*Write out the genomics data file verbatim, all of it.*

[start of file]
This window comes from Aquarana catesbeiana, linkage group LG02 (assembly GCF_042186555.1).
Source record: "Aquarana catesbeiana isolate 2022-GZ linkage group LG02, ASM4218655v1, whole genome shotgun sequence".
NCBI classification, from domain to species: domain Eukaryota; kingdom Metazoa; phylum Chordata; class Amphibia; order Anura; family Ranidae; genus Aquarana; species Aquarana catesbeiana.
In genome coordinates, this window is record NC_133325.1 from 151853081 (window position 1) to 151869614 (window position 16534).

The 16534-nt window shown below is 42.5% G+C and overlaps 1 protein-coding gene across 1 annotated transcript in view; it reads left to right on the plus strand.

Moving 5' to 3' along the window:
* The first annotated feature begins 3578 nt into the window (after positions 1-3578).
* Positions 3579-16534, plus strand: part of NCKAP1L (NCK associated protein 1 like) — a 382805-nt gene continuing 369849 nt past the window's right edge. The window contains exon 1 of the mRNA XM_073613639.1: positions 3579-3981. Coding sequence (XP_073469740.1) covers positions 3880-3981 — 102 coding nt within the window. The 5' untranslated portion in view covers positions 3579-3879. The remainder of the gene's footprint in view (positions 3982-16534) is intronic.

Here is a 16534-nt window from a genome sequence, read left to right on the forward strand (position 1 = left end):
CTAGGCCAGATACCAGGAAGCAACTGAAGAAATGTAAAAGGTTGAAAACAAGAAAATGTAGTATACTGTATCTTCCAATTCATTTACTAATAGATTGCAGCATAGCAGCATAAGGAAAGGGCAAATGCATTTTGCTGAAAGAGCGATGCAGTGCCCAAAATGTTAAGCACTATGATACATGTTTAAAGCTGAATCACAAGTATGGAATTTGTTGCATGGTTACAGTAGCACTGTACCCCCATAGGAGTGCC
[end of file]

This window comes from Aquarana catesbeiana, linkage group LG02 (assembly GCF_042186555.1).
Source record: "Aquarana catesbeiana isolate 2022-GZ linkage group LG02, ASM4218655v1, whole genome shotgun sequence".
NCBI classification, from domain to species: domain Eukaryota; kingdom Metazoa; phylum Chordata; class Amphibia; order Anura; family Ranidae; genus Aquarana; species Aquarana catesbeiana.
In genome coordinates, this window is record NC_133325.1 from 151853081 (window position 1) to 151869614 (window position 16534).

The 16534-nt window shown below is 42.5% G+C and overlaps 1 protein-coding gene across 1 annotated transcript in view; it reads left to right on the plus strand.

Moving 5' to 3' along the window:
* The first annotated feature begins 3578 nt into the window (after positions 1-3578).
* Positions 3579-16534, plus strand: part of NCKAP1L (NCK associated protein 1 like) — a 382805-nt gene continuing 369849 nt past the window's right edge. The window contains exon 1 of the mRNA XM_073613639.1: positions 3579-3981. Coding sequence (XP_073469740.1) covers positions 3880-3981 — 102 coding nt within the window. The 5' untranslated portion in view covers positions 3579-3879. The remainder of the gene's footprint in view (positions 3982-16534) is intronic.

Here is a 16534-nt window from a genome sequence, read left to right on the forward strand (position 1 = left end):
CTAGGCCAGATACCAGGAAGCAACTGAAGAAATGTAAAAGGTTGAAAACAAGAAAATGTAGTATACTGTATCTTCCAATTCATTTACTAATAGATTGCAGCATAGCAGCATAAGGAAAGGGCAAATGCATTTTGCTGAAAGAGCGATGCAGTGCCCAAAATGTTAAGCACTATGATACATGTTTAAAGCTGAATCACAAGTATGGAATTTGTTGCATGGTTACAGTAGCACTGTACCCCCATAGGAGTGCC